Deliberations about Kingston’s future building developments have been made concrete in the form of the borough’s first Urban Room.
Hosted at Not My Beautiful House on Ancient Market Street since January 18, the Urban Room pilot aims to engage the public with the future of development in Kingston.
Urban Rooms are not a novel invention. Almost every city in Japan and China has a space which invites residents to participate in the design of the urban environment. There is no universal model for what an Urban Room looks like or how it functions, it is simply about encouraging local engagement with the structure of the town.
Croyden established its own Urban Room in 2020, focusing on making housing and infrastructure development plans more accessible to residents.
How it works
The concept of the Urban Room, coined by Sir Tim Farrel in his National Review of Architecture and the Built Environment (2014), was defined as a communal space in which locals can come together to debate the future of a neighbourhood.
The idea is to have an accessible space within a public environment, like a town centre, where residents can drop in and see what planning developments are being discussed in their area. It attempts to remove the confusing bureaucracy of council planning applications and allows the public to be more involved in the decision-making process by giving residents a voice.
Peter Karpinski, also a member of the urban planning and conservation group Kingston Society, has been leading the charge for the project. He said: “The Urban Room offers the chance to look at the way Kingston is and what it could be.”
Karpinski was working as a civil servant in the government at the time Farrel was conducting his report. He encouraged Farrel and his team to use an existing cross-country network of architecture centres. These centres were intended for improving management, design and construction of buildings.
Farrel stated in his report’s conclusion: “Every town and city without an architecture and built environment centre should have an ‘urban room’ where the past, present and future of that place can be inspected.”
Karpinski had petitioned for an Urban Room in Kingston for some time. “Then Covid-19 came along and I almost gave up,” he said.
In January 2021, Leaders North Kingston Neighbourhood Forum and Chessington District Residents’ Association came to Karpinski and urged him to take up his cause again.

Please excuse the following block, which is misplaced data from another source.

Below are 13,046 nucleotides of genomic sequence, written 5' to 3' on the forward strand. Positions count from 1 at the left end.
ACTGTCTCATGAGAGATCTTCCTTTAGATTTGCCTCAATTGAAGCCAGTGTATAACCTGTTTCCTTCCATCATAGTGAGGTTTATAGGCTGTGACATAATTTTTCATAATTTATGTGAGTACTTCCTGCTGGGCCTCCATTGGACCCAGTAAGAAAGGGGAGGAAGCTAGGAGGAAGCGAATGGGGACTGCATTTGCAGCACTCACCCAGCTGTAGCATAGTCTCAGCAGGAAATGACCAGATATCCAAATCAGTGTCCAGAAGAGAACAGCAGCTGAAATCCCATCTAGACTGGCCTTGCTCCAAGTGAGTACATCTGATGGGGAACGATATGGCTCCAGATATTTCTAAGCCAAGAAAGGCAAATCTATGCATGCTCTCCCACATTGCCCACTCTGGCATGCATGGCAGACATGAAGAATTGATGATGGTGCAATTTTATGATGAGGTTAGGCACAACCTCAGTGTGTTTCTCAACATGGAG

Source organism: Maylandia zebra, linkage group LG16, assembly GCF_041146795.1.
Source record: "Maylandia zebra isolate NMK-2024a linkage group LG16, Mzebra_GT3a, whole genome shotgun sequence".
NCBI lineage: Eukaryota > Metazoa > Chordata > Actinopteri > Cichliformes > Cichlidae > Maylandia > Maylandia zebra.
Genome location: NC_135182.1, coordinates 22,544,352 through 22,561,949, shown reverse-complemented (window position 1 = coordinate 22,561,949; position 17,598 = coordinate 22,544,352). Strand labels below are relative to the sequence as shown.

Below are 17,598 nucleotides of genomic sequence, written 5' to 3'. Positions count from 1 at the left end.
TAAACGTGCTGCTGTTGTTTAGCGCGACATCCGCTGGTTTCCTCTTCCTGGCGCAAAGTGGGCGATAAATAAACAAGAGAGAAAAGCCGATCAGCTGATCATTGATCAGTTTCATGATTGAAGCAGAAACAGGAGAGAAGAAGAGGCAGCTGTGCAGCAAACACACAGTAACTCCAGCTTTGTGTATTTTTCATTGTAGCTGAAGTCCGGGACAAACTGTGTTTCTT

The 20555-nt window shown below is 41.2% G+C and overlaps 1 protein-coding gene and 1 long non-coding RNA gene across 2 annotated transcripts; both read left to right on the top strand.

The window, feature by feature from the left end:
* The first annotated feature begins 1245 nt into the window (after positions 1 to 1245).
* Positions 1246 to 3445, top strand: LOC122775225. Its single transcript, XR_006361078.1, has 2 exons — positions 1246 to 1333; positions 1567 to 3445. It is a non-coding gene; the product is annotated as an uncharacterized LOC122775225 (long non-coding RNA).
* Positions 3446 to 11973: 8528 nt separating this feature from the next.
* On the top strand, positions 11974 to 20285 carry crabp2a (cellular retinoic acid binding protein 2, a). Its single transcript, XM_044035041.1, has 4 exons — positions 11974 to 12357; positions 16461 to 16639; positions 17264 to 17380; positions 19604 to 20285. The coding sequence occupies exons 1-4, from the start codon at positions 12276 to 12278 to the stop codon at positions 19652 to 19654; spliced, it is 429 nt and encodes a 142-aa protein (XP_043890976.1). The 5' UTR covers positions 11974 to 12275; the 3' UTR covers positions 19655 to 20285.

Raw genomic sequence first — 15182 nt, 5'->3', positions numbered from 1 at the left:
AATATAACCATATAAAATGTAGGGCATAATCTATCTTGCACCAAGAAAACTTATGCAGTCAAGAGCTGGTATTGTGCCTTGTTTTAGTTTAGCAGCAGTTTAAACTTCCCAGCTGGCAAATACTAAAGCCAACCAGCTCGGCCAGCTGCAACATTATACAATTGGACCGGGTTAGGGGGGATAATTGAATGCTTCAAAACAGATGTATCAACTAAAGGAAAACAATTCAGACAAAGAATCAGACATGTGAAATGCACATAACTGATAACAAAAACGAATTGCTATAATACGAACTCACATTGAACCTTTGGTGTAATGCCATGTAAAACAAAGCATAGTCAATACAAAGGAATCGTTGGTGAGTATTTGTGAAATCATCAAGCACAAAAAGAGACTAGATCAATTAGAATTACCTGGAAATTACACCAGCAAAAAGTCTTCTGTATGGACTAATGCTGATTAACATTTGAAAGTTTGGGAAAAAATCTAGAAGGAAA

A new plan for the borough
Kingston is also attempting to increase public participation with planning. The Local Plan, a document that guides the council on planning decisions and development for the next 20 years, has been exhibited in the Urban Room since its opening.
The Local Plan is generic by nature; according to the National Planning Policy Framework, the plan is aspirational in reflecting how the council want the area to look in the next 20 years. For Kingston, this could mean the amount of green spaces, the quantity and height of high-rise buildings, as well as the number and accessibility of transport links.
For instance, RBK want to maintain Kingston’s proud heritage of a market town while still driving regeneration in building and road developments. Kingston Society praises the council for wanting to conserve the character of the town but is concerned over the potential infringement of tall buildings up to 78-metres high in the town centre.
The new Local Plan replaces RBK’s 2012 Core Strategy for planning. Karpinski said: “Planning permission is being granted based on old guidelines, it’s just not representative of the world we live in.”
Emma Crowe, communications and engagement lead for RBK, said that the sweeping polices is the framework that future developers will be assessed on for their planning and developments requests. This affects residents’ transport in and around London, keeping businesses in the high street, obtaining sufficient number of quality housing, access to green spaces and more.
Crowe said: “If it’s not in here, it doesn’t go through. The Local Plan means we get the fundamentals right and get the right planning applications.”
Getting the younger generations involved